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Asia, Nepal, Cho Oyu, South Face Winter Attempt

Cho Oyu, South Face Winter Attempt. Reinhold Messner, Friedl Mutschlechner, Paul Hanny, Hans Kammerlander and Peter Eisendle, South Tiro- lean Italians, Wojciech Kurtyka, Polish, and I, Austrian, were accompanied to Base Camp by four women, a writer and a painter. We flew to Lukla on November 8 and acclimatized on trekking peaks. On November 27 we set up Base Camp at 16,750 feet above Gokyo. We had four experienced Sherpas. We started up Cho Oyu’s south face on December 1, the official opening of the winter season. From 17,400 to 19,700 feet, we climbed the broken icefall on the right of the face. We were helped by the Korean fixed ropes, which they had used to climb Ngozumba Kang. We placed Camp I at 20,000 feet at the top of the icefall on December 2. Camp II was established on December 6 at 21,825 feet at the beginning of the second upswing. Between Camps I and II was a wind-swept, crevassed ice plateau. From December 10 to 18 we climbed the often dangerous and extremely difficult ice face, which rises from Camp II to 24,600 feet. The chief problem was a 70° to 80° ice buttress in the last 1000 feet. We found fixed ropes from the Koblmüller-Furtner first ascent of the face in 1978. The ice was extraordinarily hard, making the placement of ice screws difficult; it was covered by rotten snow. Messner, Kammerlander and Sherpa Ang Dorje on December 18 reached the top of this ice pillar. The plateau would have been easy up to the final 250 feet, but it was covered by hip- and chest-deep powder snow. They could not advance and also feared avalanches. By December 21 all climbers and equipment were back in Base Camp.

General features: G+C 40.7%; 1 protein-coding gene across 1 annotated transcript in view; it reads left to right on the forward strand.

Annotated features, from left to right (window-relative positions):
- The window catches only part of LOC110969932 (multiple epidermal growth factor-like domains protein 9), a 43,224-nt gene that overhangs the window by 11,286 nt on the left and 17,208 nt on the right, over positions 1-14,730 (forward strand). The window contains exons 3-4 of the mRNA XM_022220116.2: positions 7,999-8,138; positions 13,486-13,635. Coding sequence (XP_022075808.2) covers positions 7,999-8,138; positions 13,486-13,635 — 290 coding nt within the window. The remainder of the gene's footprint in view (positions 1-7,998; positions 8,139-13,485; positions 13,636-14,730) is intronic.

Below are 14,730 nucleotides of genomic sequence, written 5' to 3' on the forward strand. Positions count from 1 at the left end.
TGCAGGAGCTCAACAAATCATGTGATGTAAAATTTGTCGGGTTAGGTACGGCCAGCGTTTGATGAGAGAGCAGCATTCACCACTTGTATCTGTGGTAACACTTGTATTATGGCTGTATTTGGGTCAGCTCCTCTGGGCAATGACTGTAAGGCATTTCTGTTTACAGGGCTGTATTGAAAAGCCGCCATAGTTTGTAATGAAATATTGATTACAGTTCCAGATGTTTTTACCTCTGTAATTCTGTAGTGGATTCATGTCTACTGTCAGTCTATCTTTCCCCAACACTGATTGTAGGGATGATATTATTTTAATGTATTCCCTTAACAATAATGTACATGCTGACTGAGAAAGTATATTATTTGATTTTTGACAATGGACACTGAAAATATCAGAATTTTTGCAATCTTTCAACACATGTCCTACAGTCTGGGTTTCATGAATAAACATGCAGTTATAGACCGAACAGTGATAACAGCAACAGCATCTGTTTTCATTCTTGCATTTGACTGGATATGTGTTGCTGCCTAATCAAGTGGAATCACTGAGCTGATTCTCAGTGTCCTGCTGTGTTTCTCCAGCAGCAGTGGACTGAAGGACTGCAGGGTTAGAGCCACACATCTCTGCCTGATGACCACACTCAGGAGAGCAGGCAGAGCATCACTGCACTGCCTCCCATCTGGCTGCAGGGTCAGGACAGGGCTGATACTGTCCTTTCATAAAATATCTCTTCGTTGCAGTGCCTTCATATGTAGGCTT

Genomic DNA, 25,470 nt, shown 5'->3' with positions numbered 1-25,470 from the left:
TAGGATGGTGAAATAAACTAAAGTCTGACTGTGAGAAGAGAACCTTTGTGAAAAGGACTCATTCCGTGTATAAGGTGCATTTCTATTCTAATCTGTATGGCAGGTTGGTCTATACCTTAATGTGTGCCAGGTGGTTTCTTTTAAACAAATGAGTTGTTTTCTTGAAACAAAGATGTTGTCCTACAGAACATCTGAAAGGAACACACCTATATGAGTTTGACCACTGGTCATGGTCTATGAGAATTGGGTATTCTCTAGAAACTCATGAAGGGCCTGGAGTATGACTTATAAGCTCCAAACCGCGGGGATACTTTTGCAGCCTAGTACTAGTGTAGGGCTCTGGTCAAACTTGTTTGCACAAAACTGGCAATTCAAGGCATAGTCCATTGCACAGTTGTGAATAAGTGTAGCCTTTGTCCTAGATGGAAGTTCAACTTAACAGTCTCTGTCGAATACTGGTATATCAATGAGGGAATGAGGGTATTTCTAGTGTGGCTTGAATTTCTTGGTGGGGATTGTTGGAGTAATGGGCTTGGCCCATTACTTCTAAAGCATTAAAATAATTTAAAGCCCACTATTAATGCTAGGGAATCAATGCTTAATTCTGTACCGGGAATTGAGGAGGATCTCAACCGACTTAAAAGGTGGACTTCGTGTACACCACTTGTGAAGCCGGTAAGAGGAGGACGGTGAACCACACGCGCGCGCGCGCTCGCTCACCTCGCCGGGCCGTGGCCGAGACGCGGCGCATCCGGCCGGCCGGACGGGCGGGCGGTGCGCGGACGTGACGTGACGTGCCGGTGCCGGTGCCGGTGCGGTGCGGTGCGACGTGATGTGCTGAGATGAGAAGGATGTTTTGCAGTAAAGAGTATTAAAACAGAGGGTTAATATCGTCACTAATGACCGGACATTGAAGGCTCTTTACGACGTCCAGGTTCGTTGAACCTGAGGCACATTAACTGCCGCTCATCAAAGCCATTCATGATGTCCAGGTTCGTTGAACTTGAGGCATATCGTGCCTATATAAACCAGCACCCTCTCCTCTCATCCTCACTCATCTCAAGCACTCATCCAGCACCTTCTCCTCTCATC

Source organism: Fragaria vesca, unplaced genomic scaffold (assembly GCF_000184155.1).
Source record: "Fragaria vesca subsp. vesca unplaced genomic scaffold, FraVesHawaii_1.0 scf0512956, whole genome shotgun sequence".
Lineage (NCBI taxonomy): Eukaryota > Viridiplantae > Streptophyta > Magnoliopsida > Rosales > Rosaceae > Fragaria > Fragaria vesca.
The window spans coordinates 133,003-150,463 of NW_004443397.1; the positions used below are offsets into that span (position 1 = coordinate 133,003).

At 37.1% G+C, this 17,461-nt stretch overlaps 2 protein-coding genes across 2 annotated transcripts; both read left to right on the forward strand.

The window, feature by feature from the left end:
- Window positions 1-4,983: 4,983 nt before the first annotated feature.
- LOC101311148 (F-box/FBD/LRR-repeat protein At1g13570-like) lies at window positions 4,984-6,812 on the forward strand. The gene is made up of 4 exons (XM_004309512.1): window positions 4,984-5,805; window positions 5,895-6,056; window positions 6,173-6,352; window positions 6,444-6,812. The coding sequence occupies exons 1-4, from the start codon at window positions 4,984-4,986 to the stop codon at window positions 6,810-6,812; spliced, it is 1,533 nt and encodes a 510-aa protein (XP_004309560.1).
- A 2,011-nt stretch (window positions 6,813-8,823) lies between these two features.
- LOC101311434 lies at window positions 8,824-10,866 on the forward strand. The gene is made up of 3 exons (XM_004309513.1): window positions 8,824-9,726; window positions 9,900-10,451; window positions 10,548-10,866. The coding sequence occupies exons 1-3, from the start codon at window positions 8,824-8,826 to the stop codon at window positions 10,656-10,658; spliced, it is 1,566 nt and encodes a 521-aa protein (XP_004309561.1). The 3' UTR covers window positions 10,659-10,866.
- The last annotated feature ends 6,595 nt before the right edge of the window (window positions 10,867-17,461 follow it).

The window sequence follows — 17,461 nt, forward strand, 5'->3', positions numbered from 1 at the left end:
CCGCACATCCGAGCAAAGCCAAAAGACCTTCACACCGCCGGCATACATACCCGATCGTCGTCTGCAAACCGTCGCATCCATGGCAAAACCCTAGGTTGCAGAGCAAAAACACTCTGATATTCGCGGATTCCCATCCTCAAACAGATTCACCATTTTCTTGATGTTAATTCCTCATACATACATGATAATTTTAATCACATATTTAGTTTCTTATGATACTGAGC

Oswald Ölz, Österreichischer Alpenverein